The Food Almanac: June 13, 2013

Staff Writer
It's National Lobster Day!
Lee Coursey

Today's Flavor
It's National Lobster Day. Summer is a peak time for lobster, one of the great American delicacies. Its flavor is subtle, and sauces shouldn't be overpowering. Creamy and buttery sauces seem best. Even the way it's cooked has to be simple. Every now and then some bright boy will boil a lobster in crab boil, thereby ruining a lobster. In fact, the flavor of lobster may be too subtle. For me, the best lobster dish of all is not a boiled whole lobster, but lobster bisque, which concentrates the flavors.

Lobster inspires a special occasion the way Champagne does. Put it on the table and the meal becomes extraordinary. The only challenge is to get the shell off. It's not hard to learn, so don't do yourself the disservice of ordering a lobster with the shell removed. Unless you like cold lobster. Lobsters are a local product, its home being the North Atlantic. Since lobsters taste less good the longer they're out of the sea, the most important consideration is to go to a store or restaurant that sells so many lobsters that they're not around long. Tough lobsters spent too much time in the tank.

Several crustaceans bear the lobster name, but true lobsters are of the genus homarus. The Maine lobster is the outstanding species. Rock lobsters from Australia and South Africa also have panache, but they're less good and usually more expensive. The spiny lobsters of the Caribbean have nowhere near the same complexity of flavor, and aren't true lobsters.

Edible Dictionary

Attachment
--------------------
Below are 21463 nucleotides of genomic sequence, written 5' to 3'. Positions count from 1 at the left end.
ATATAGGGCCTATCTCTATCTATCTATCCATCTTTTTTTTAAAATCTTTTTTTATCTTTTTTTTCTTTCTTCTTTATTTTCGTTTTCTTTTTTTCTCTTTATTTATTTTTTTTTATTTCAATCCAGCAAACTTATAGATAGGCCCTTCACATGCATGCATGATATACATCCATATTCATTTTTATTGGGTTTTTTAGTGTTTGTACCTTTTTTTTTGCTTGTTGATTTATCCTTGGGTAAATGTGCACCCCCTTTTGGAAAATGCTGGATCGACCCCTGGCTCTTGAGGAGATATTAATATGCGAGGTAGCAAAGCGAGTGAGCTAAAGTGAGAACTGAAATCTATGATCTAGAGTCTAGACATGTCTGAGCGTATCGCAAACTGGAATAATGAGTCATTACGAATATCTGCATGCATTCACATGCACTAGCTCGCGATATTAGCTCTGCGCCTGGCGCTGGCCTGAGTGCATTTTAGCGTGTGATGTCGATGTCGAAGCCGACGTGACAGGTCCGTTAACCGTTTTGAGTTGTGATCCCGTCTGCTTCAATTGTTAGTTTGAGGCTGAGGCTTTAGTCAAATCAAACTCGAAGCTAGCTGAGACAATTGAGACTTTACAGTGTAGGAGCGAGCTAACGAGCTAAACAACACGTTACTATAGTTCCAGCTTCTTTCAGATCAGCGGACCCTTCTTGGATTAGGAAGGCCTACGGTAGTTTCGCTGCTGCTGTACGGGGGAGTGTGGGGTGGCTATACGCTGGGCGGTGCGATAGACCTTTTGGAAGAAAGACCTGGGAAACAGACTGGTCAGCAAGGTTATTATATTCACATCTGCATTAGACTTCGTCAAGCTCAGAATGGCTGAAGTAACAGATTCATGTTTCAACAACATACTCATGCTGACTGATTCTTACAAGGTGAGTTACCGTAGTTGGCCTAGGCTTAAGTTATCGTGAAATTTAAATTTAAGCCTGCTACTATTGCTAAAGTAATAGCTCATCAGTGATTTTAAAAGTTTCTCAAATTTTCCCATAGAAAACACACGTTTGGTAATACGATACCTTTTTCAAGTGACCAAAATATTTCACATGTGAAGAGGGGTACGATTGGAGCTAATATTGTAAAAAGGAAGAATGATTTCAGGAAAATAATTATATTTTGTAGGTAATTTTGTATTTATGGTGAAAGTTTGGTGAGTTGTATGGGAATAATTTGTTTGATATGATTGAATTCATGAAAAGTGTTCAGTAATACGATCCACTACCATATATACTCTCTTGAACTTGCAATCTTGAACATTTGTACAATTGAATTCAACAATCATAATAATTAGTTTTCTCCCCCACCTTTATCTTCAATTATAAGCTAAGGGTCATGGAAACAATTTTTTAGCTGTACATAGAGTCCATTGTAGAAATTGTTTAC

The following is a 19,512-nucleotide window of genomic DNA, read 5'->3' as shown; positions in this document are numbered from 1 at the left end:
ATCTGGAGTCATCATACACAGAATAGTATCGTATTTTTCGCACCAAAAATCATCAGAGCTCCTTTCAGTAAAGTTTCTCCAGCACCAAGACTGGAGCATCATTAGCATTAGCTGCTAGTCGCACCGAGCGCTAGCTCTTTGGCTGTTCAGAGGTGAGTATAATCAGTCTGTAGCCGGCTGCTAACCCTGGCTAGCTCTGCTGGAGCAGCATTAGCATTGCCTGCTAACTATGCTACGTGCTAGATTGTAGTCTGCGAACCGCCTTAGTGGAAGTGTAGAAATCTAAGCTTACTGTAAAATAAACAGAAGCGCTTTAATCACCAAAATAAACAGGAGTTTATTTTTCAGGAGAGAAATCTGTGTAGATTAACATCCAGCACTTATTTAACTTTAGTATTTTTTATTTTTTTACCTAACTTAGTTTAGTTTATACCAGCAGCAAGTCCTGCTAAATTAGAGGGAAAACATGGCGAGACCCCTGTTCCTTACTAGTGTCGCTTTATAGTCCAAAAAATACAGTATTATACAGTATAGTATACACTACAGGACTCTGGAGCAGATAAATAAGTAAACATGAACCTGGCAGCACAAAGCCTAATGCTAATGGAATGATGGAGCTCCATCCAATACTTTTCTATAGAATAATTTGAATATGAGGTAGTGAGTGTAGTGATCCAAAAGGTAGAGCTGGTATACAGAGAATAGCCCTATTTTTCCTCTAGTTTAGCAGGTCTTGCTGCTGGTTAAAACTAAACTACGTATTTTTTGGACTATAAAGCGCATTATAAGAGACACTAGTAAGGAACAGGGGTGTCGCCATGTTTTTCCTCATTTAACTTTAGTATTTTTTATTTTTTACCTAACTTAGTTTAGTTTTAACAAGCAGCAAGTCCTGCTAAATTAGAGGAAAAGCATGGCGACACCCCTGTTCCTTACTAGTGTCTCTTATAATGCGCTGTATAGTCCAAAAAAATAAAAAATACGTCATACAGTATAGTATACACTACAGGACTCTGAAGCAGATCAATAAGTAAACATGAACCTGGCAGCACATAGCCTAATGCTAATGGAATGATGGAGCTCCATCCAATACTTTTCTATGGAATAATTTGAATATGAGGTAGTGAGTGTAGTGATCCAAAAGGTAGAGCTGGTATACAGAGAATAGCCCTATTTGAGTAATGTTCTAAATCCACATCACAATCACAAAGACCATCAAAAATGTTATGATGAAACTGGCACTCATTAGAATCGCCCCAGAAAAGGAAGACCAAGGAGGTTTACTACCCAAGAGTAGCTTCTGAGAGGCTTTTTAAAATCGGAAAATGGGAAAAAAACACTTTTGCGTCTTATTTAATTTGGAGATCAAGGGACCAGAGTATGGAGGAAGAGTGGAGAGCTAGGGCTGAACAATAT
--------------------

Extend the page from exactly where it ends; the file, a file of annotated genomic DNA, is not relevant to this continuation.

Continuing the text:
langouste, n., French--The French name--widely used even outside the Francophone countries--for the large crustaceans from tropical waters. The species most common in our part of the world is the spiny lobster, found in restaurants throughout the Caribbean and in Florida. It's only distantly related to the cold water Maine lobster (homard). The main difference is that langoustes lack the large claws of a Maine lobster. Langoustes also have extremely long antennae covered with spines. Despite the taxonomical differences, spiny lobsters can be cooked in most of the same ways Maine lobsters are. However, the standard preparations for spiny lobsters are broiling or grilling, rather than boiling.

Gourmet Gazetteer 
Halibut Hole is a channel between Jordan Island and Ironbound Island, about six miles east of Bar Harbor, Maine. This has historically been one of the richest fishing areas off the coast of Maine, a fact that's seen in the references to cod, lobster, scallops, and clams in the names of nearby features. Halibut Hole is just past Breaking Point. I always wondered where the breaking point was. The nearest eatery is the Fisherman's Inn, two miles eat at Winter Harbor. Lots of restaurants are in the scenic town of Bar Harbor, four miles in the other direction.

Food Through History 
On this date in 1789, Mrs. Alexander Hamilton served ice cream at a dinner attended by George Washington. It was the first President's first taste of the treat. Oddly enough, the flavor may have been cherry vanilla.

Annals Of Talking 
On this date in 1935, Huey Long ended a fifteen-hour speech in a filibuster on the Senate floor. His speech is the longest in the history of the Senate; it ran to 150,000 words. Coincidentally, the longest speech in a restaurant may have occurred on this date in 1976, when Nigel Hackle, a waiter at the long-gone Winston's restaurant, spent an hour and fifty-three minutes giving the verbal menu presentation. Winston's had no printed menu, and so Nigel had to read it again and again to a couple that couldn't understand English well.